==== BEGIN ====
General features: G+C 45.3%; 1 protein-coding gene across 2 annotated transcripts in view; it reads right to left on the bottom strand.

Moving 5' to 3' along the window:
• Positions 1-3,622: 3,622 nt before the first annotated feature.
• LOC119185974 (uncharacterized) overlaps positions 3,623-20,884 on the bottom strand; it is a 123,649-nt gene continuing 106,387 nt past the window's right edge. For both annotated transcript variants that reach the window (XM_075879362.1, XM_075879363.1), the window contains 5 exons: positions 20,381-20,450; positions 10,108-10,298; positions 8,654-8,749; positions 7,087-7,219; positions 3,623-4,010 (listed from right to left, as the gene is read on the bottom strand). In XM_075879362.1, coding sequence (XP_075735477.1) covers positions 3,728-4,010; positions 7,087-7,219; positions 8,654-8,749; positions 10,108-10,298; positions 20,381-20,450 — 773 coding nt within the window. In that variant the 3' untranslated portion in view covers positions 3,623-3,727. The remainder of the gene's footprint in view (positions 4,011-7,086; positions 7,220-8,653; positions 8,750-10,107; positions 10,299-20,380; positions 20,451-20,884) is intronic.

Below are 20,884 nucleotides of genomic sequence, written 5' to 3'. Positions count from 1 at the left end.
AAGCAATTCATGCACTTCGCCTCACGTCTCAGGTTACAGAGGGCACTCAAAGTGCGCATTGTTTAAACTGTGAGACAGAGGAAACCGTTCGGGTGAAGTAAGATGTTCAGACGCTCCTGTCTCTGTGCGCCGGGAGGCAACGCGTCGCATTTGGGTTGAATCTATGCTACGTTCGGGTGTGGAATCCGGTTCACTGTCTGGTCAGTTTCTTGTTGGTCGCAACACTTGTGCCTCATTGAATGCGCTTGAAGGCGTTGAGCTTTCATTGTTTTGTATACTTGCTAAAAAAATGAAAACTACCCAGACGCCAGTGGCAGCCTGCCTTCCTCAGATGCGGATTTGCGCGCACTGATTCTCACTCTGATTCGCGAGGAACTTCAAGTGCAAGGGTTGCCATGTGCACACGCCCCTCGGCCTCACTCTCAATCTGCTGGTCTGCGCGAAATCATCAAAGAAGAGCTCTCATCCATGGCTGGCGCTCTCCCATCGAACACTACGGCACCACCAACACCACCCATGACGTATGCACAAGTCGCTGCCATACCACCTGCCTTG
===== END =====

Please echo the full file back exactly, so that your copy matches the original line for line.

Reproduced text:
General features: G+C 45.3%; 1 protein-coding gene across 2 annotated transcripts in view; it reads right to left on the bottom strand.

Moving 5' to 3' along the window:
• Positions 1-3,622: 3,622 nt before the first annotated feature.
• LOC119185974 (uncharacterized) overlaps positions 3,623-20,884 on the bottom strand; it is a 123,649-nt gene continuing 106,387 nt past the window's right edge. For both annotated transcript variants that reach the window (XM_075879362.1, XM_075879363.1), the window contains 5 exons: positions 20,381-20,450; positions 10,108-10,298; positions 8,654-8,749; positions 7,087-7,219; positions 3,623-4,010 (listed from right to left, as the gene is read on the bottom strand). In XM_075879362.1, coding sequence (XP_075735477.1) covers positions 3,728-4,010; positions 7,087-7,219; positions 8,654-8,749; positions 10,108-10,298; positions 20,381-20,450 — 773 coding nt within the window. In that variant the 3' untranslated portion in view covers positions 3,623-3,727. The remainder of the gene's footprint in view (positions 4,011-7,086; positions 7,220-8,653; positions 8,750-10,107; positions 10,299-20,380; positions 20,451-20,884) is intronic.

Below are 20,884 nucleotides of genomic sequence, written 5' to 3'. Positions count from 1 at the left end.
AAGCAATTCATGCACTTCGCCTCACGTCTCAGGTTACAGAGGGCACTCAAAGTGCGCATTGTTTAAACTGTGAGACAGAGGAAACCGTTCGGGTGAAGTAAGATGTTCAGACGCTCCTGTCTCTGTGCGCCGGGAGGCAACGCGTCGCATTTGGGTTGAATCTATGCTACGTTCGGGTGTGGAATCCGGTTCACTGTCTGGTCAGTTTCTTGTTGGTCGCAACACTTGTGCCTCATTGAATGCGCTTGAAGGCGTTGAGCTTTCATTGTTTTGTATACTTGCTAAAAAAATGAAAACTACCCAGACGCCAGTGGCAGCCTGCCTTCCTCAGATGCGGATTTGCGCGCACTGATTCTCACTCTGATTCGCGAGGAACTTCAAGTGCAAGGGTTGCCATGTGCACACGCCCCTCGGCCTCACTCTCAATCTGCTGGTCTGCGCGAAATCATCAAAGAAGAGCTCTCATCCATGGCTGGCGCTCTCCCATCGAACACTACGGCACCACCAACACCACCCATGACGTATGCACAAGTCGCTGCCATACCACCTGCCTTG